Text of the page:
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You don't want to be in a career where people who have been doing it for two years can be as effective as people who have been doing it for twenty—your rate of learning should always be high.

I'm having trouble reconciling this point. How can you continuously increase your effectiveness exponentially in a particular role? Take being a developer for example. Seems like the progression of skill is usually linear (with some variability). Is Sam saying that investing in becoming a great engineer ins't effective if your ultimate goal is to be extremely successful? I feel like this is overly reductionist. Maybe being an engineer for your entire career isn't going to lead to that massive success, but spending part of your career cultivating that skill does provide indirect benefits that can help you become super successful. For example, being able to rapidly prototype an MVP when you are testing product ideas. Building a business is the high-leverage action that could lead to massive success, but the years you spent cultivating your technical ability could be what enabled you to be able to build the MVP in the first place. Or maybe it allowed you to recognize good technical talent if your first engineering hires. I think exclusively focusing on tasks that provide orders of magnitude improvement is too direct and superficial of an answer. I'd be interested in hearing people's thoughts.




I think the "career" you're talking about is entrepreneur, built upon the "skill" of programmer. On the other hand, if your "career" is programmer, you're limited by salary, and competing (largely) on skill, which a talented recent graduate could beat you at. If your "career" is entrepreneur, then you get a bunch of multipliers (as Sam calls them) which make your core skills more valuable.

For example, 10 years into your career as an entrepreneur, you'll have a network (and possibly financial assets, and possibly an existing successful business, plus vague intangibles like 'wisdom' and industry insight) which all lets you be vastly more effective than someone who is equally skilled but still in their first couple years.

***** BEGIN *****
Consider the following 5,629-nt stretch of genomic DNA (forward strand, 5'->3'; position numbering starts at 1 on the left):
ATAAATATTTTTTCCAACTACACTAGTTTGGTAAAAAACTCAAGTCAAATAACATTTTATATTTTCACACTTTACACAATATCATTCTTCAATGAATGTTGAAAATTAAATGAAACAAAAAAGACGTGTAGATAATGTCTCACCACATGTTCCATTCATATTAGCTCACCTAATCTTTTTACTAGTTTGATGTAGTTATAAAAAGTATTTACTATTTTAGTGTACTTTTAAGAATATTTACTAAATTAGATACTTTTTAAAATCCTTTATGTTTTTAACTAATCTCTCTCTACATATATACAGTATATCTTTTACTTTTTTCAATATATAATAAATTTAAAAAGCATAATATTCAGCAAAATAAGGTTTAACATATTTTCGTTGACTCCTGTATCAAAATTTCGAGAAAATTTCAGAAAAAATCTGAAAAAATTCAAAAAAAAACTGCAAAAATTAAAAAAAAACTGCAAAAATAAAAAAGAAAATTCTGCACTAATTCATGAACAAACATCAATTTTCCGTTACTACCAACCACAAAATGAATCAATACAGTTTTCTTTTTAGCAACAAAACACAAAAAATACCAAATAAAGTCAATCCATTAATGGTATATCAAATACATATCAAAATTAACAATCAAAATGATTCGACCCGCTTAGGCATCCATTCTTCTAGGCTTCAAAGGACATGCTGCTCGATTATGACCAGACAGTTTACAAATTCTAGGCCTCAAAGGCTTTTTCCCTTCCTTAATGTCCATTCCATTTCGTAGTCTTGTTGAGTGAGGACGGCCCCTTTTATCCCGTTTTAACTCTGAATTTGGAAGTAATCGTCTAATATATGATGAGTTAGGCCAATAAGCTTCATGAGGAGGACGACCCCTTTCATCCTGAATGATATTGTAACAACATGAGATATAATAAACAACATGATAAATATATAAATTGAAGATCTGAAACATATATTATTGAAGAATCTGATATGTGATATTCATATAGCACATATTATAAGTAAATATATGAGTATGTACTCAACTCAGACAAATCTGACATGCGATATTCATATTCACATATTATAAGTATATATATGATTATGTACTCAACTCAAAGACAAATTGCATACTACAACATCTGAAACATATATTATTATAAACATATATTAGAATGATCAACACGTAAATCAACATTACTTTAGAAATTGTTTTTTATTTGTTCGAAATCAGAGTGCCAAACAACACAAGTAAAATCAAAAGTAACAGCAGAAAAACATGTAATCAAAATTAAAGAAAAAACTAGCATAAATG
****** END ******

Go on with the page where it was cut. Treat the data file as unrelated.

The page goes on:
I don't think Sam is telling you not to build any particular skill, but rather to put yourself on a path where, 10 years down the line, you'll be able to use those skills in a way that other folks can't compete with, thanks to the other assets/resources/multipliers you've built up for yourself, and the fact that you're playing in an area where there is a) the potential for scale and b) you own the upside if it works.

Caveat: I have no idea, just my interpretation of the article.


I'd probably argue that in the majority of cases, technical abilities tend to grow exponentially at the start, and sub-linearly after a point. I've worked with a whole lot of people who have been software developers for a long time, but a given a fresh grad and a couple years experience, the fresh grad would be caught up.

For me, I've put a lot of effort into both breadth and depth, and that's where, for me, a (maybe not exponential but) super-linear growth comes from. When you dive deep on a broad set of topics, you start seeing relationships between them that others don't see. But that takes a lot of dedication to diving into a diverse set of things, and go deep on it.


This quote actually captures the sort of issue/gripe I have with being a developer (let's say you don't ascend high into management) for the rest of your career. No matter how good you are, you still have to write individual lines of code out, one-by-one. You'd be a glorified factory worker, albeit a very efficient one (years of experience would make your solution more efficient and architecturally sound from the get go).

Not to mention some very keen, obsessed younger developer could easily replicate what you're doing.




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